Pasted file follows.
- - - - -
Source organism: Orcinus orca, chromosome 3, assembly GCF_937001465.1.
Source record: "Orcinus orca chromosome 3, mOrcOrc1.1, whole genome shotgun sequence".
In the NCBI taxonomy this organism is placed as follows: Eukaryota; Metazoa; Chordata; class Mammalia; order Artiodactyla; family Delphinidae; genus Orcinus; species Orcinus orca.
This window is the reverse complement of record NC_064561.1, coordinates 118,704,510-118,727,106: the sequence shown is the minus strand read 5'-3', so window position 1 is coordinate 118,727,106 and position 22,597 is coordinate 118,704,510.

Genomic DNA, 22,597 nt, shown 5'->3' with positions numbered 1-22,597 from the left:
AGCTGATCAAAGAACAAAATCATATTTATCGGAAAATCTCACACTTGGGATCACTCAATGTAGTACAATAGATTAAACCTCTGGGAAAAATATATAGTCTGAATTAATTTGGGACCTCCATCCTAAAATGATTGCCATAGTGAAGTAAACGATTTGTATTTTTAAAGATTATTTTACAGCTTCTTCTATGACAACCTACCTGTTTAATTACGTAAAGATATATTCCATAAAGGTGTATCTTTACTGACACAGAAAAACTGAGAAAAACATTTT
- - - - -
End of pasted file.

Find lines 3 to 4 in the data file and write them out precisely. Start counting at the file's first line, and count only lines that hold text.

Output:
In the NCBI taxonomy this organism is placed as follows: Eukaryota; Metazoa; Chordata; class Mammalia; order Artiodactyla; family Delphinidae; genus Orcinus; species Orcinus orca.
This window is the reverse complement of record NC_064561.1, coordinates 118,704,510-118,727,106: the sequence shown is the minus strand read 5'-3', so window position 1 is coordinate 118,727,106 and position 22,597 is coordinate 118,704,510.